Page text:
Saturday, June 5, 2010

Government Faces New Threat From Corporations

The recent blowout in the Gulf of Mexico is on everyone’s minds these days. President Obama, under public pressure to take action against the oil and gas industry, recently announced he wants to trim tax incentives for the oil and gas industry. He may face new hurdles in doing so because of the new-found political powers of corporations.

The industry is doing well today because public policy supports the exploration for new domestic energy sources. BP’s drilling in the Gulf was part of that effort. Now that they enjoy robust incentives, the industry probably won’t give them up willingly. Try taking a bone away from a bulldog. He’s not inclined to let you have it.

In January the Supreme Court overturned provisions of federal campaign finance law which limited corporations and unions from spending money directly in campaign advertising. Under the aegis of free speech, the decision “unleashes the floodgates of corporate and union general treasury spending” in political campaigns, as Associate Justice John Paul Stevens wrote in his dissent.

Corporations are creatures of statute; the Constitution doesn’t mention them at all. So how did corporations start getting treated on par with human beings?

In a quirk of American judicial history, in 1886 a court reporter slipped language into a Supreme Court decision headnote that implied corporations were entitled to equal protection under the Fourteenth Amendment. Nobody caught it, and subsequent courts started citing the case as law.

Granted, the First Amendment broadly says “Congress shall make no law … abridging the freedom of speech.” But as Justice Stevens saw it, the Founding Fathers “had little trouble distinguishing corporations from human beings, and when they constitutionalized the right to free speech in the First Amendment, it was the free speech of individual Americans that they had in mind.”

Federal election restrictions on corporations date back to 1907, when Congress banned all corporate contributions to candidates. The Senate Report on the legislation at that time observed that the “evils of the use of (corporate) money in connection with political elections are so generally recognized that the committee deems it unnecessary to make any argument in favor of the general purpose of this measure. It is in the interest of good government and calculated to promote purity in the selection of public officials.”

How could a corporate heavyweight influence a political campaign?

Take the case of Hugh Caperton and behemoth Massey Coal Company. Caperton, owner of another small coal company, sued Massey in West Virginia for fraud and breach of contract, and in 2002 won a $50 million judgment. (Yes, Massey is the same coal company where 29 miners died in an explosion two months ago.) In 2004, Massey’s CEO, Brent Benjamin, spent $3 million of his own money to help unseat a West Virginia Supreme Court justice. Massey then appealed the jury verdict and won 3-2, with the new justice voting in its favor. On review, the U.S. Supreme Court held that the new justice should have recused himself from the Massey appeal.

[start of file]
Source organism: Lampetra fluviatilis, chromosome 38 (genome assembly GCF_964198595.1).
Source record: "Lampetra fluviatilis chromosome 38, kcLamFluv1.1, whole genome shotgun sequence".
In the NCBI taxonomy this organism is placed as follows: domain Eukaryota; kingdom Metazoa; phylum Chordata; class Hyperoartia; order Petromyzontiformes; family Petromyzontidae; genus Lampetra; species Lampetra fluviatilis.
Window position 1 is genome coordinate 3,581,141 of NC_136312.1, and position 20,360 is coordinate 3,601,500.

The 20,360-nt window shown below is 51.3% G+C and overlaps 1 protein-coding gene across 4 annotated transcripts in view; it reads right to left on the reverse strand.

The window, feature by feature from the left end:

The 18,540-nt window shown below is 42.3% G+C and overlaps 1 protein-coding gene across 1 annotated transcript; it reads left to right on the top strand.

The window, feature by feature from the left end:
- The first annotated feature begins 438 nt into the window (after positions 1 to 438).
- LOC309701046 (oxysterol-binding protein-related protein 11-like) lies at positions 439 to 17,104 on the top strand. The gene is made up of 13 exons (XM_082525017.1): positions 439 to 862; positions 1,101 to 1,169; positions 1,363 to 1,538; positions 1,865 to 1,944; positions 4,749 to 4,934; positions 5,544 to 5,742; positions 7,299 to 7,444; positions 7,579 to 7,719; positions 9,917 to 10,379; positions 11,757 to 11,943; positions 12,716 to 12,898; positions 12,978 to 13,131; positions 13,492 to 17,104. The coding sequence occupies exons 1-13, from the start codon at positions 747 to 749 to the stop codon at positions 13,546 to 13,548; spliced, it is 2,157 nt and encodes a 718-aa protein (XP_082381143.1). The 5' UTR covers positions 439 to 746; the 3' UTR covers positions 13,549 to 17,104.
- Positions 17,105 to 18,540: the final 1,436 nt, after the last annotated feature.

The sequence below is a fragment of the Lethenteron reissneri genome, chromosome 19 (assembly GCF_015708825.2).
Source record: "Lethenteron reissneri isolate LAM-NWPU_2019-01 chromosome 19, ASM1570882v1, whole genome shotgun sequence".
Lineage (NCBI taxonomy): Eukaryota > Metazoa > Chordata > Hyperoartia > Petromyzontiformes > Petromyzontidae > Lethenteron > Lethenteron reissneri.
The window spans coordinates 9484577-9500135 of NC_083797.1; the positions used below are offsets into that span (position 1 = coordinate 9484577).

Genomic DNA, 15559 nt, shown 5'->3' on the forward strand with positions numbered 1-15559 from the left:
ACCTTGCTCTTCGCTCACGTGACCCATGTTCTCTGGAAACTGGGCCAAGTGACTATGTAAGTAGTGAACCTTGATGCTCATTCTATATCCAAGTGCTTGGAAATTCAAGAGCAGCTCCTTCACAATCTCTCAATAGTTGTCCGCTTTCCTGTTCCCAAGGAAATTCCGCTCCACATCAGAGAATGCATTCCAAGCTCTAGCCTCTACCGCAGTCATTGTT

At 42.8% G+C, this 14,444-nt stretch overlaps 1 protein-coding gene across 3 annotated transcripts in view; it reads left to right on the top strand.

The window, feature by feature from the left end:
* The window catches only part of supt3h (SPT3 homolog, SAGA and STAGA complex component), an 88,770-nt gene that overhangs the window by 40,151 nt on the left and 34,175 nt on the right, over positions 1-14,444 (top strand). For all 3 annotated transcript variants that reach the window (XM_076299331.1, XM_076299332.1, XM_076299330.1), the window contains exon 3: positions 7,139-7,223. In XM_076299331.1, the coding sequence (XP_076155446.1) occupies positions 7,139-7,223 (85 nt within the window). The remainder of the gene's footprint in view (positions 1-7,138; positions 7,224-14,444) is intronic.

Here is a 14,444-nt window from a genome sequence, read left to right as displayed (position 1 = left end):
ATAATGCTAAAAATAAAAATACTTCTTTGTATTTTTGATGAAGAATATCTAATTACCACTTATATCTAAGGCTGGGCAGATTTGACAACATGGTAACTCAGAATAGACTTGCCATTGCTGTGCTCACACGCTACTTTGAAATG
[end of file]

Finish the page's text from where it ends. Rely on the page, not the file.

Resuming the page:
Benjamin did nothing illegal; it was his personal cash. But now corporations like Massey will be able to spend their own money in similar efforts, effectively buying legislative seats to protect their interests.

To fix the Gulf oil leak, BP alone claims to have $5 billion in available cash, $5 billion in bank credit lines and an additional $5 billion in standby credit facilities. That’s a lot of firepower held by one of many oil companies, some of which could possibly be directed toward fall elections in the best interests of stockholders. The general public has neither the cohesiveness nor the cash to respond.

Justice Stevens conceded in his dissent that lengthy and expensive lawsuits like Caperton’s might catch some of the worst abuses. “This will be small comfort to those States that, after today, may no longer have the ability to place modest limits on corporate electioneering,” he added. And the effects may be irreparable, as we may learn on the Gulf coast.

What’s next? Justice Stevens wrote, “Under the majority’s view, I suppose it may be a First Amendment problem that corporations are not permitted to vote, given that voting is, among other things, a form of speech.”

But corporations won’t need to go there. They now have more subtle and more effective ways to protect their interests. Unless Congress acts first, corporations may target members of Congress who side with the President in efforts to trim back corporate welfare to the oil and gas industry.

The very people who cry for smaller government forget that a weak government cannot provide the safeguards we expect – from national security to the regulation of offshore oil drilling, subordinated debentures and Bernie Madoff’s Ponzi schemes to name but a few. Everyone wants small government until they need a big strong government. By then, it’s too late.

In 1816 Thomas Jefferson wrote, "I hope we shall... crush in its birth the aristocracy of our moneyed corporations, which dare already to challenge our government to a trial of strength and bid defiance to the laws of our country."

Apparently, we have failed.

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